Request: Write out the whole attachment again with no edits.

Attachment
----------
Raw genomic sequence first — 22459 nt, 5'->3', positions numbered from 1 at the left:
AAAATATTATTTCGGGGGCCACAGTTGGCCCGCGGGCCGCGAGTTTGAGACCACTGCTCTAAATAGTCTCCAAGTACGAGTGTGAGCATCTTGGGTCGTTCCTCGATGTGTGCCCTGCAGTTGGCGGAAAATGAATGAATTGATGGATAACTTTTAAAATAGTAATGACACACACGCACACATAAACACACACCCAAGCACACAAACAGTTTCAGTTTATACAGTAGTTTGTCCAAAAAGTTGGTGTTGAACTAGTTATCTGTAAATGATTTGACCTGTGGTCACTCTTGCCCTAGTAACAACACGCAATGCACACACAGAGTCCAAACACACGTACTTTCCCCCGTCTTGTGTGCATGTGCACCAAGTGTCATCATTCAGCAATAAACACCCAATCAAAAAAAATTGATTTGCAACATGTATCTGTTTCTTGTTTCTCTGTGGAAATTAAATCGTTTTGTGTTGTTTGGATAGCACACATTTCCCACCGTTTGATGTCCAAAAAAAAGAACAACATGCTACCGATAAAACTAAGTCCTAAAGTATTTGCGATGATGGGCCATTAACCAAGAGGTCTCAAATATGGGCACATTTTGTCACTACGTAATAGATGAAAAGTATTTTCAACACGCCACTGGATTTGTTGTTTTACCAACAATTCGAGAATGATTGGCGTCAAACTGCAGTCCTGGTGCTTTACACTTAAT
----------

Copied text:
Raw genomic sequence first — 22459 nt, 5'->3', positions numbered from 1 at the left:
AAAATATTATTTCGGGGGCCACAGTTGGCCCGCGGGCCGCGAGTTTGAGACCACTGCTCTAAATAGTCTCCAAGTACGAGTGTGAGCATCTTGGGTCGTTCCTCGATGTGTGCCCTGCAGTTGGCGGAAAATGAATGAATTGATGGATAACTTTTAAAATAGTAATGACACACACGCACACATAAACACACACCCAAGCACACAAACAGTTTCAGTTTATACAGTAGTTTGTCCAAAAAGTTGGTGTTGAACTAGTTATCTGTAAATGATTTGACCTGTGGTCACTCTTGCCCTAGTAACAACACGCAATGCACACACAGAGTCCAAACACACGTACTTTCCCCCGTCTTGTGTGCATGTGCACCAAGTGTCATCATTCAGCAATAAACACCCAATCAAAAAAAATTGATTTGCAACATGTATCTGTTTCTTGTTTCTCTGTGGAAATTAAATCGTTTTGTGTTGTTTGGATAGCACACATTTCCCACCGTTTGATGTCCAAAAAAAAGAACAACATGCTACCGATAAAACTAAGTCCTAAAGTATTTGCGATGATGGGCCATTAACCAAGAGGTCTCAAATATGGGCACATTTTGTCACTACGTAATAGATGAAAAGTATTTTCAACACGCCACTGGATTTGTTGTTTTACCAACAATTCGAGAATGATTGGCGTCAAACTGCAGTCCTGGTGCTTTACACTTAAT